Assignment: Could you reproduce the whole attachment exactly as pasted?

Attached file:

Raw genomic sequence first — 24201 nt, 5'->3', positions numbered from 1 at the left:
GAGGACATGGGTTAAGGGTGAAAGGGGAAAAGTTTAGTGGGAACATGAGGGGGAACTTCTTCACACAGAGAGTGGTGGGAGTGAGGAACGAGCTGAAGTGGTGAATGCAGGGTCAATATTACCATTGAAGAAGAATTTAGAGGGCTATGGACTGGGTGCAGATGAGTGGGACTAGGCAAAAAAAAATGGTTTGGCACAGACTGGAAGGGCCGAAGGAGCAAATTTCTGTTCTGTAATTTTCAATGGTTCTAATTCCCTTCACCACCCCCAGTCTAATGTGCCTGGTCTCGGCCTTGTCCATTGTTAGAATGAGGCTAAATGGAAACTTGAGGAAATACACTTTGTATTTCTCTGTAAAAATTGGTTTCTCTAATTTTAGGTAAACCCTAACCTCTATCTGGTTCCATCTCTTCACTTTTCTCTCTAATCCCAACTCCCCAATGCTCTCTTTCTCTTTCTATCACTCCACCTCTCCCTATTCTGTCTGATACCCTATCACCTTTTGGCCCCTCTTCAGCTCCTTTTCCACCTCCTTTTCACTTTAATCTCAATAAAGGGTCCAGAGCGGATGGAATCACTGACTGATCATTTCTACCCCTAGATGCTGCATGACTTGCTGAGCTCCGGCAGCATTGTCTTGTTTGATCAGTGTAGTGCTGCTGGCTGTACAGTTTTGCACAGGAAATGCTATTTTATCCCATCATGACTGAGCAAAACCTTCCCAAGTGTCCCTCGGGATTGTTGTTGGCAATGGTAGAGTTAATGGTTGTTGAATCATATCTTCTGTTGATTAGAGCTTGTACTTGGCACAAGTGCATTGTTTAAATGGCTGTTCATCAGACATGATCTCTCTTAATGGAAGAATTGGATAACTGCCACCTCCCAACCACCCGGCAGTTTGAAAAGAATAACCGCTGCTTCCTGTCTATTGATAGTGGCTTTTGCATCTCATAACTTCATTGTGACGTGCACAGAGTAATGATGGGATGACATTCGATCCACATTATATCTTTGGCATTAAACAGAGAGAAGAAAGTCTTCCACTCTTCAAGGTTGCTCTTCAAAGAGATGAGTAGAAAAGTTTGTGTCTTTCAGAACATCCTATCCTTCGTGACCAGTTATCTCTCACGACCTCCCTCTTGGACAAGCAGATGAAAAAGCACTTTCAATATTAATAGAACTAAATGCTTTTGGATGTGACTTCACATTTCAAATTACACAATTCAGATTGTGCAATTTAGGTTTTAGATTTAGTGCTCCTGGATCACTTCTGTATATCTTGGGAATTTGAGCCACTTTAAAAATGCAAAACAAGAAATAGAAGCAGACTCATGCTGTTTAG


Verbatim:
Raw genomic sequence first — 24201 nt, 5'->3', positions numbered from 1 at the left:
GAGGACATGGGTTAAGGGTGAAAGGGGAAAAGTTTAGTGGGAACATGAGGGGGAACTTCTTCACACAGAGAGTGGTGGGAGTGAGGAACGAGCTGAAGTGGTGAATGCAGGGTCAATATTACCATTGAAGAAGAATTTAGAGGGCTATGGACTGGGTGCAGATGAGTGGGACTAGGCAAAAAAAAATGGTTTGGCACAGACTGGAAGGGCCGAAGGAGCAAATTTCTGTTCTGTAATTTTCAATGGTTCTAATTCCCTTCACCACCCCCAGTCTAATGTGCCTGGTCTCGGCCTTGTCCATTGTTAGAATGAGGCTAAATGGAAACTTGAGGAAATACACTTTGTATTTCTCTGTAAAAATTGGTTTCTCTAATTTTAGGTAAACCCTAACCTCTATCTGGTTCCATCTCTTCACTTTTCTCTCTAATCCCAACTCCCCAATGCTCTCTTTCTCTTTCTATCACTCCACCTCTCCCTATTCTGTCTGATACCCTATCACCTTTTGGCCCCTCTTCAGCTCCTTTTCCACCTCCTTTTCACTTTAATCTCAATAAAGGGTCCAGAGCGGATGGAATCACTGACTGATCATTTCTACCCCTAGATGCTGCATGACTTGCTGAGCTCCGGCAGCATTGTCTTGTTTGATCAGTGTAGTGCTGCTGGCTGTACAGTTTTGCACAGGAAATGCTATTTTATCCCATCATGACTGAGCAAAACCTTCCCAAGTGTCCCTCGGGATTGTTGTTGGCAATGGTAGAGTTAATGGTTGTTGAATCATATCTTCTGTTGATTAGAGCTTGTACTTGGCACAAGTGCATTGTTTAAATGGCTGTTCATCAGACATGATCTCTCTTAATGGAAGAATTGGATAACTGCCACCTCCCAACCACCCGGCAGTTTGAAAAGAATAACCGCTGCTTCCTGTCTATTGATAGTGGCTTTTGCATCTCATAACTTCATTGTGACGTGCACAGAGTAATGATGGGATGACATTCGATCCACATTATATCTTTGGCATTAAACAGAGAGAAGAAAGTCTTCCACTCTTCAAGGTTGCTCTTCAAAGAGATGAGTAGAAAAGTTTGTGTCTTTCAGAACATCCTATCCTTCGTGACCAGTTATCTCTCACGACCTCCCTCTTGGACAAGCAGATGAAAAAGCACTTTCAATATTAATAGAACTAAATGCTTTTGGATGTGACTTCACATTTCAAATTACACAATTCAGATTGTGCAATTTAGGTTTTAGATTTAGTGCTCCTGGATCACTTCTGTATATCTTGGGAATTTGAGCCACTTTAAAAATGCAAAACAAGAAATAGAAGCAGACTCATGCTGTTTAG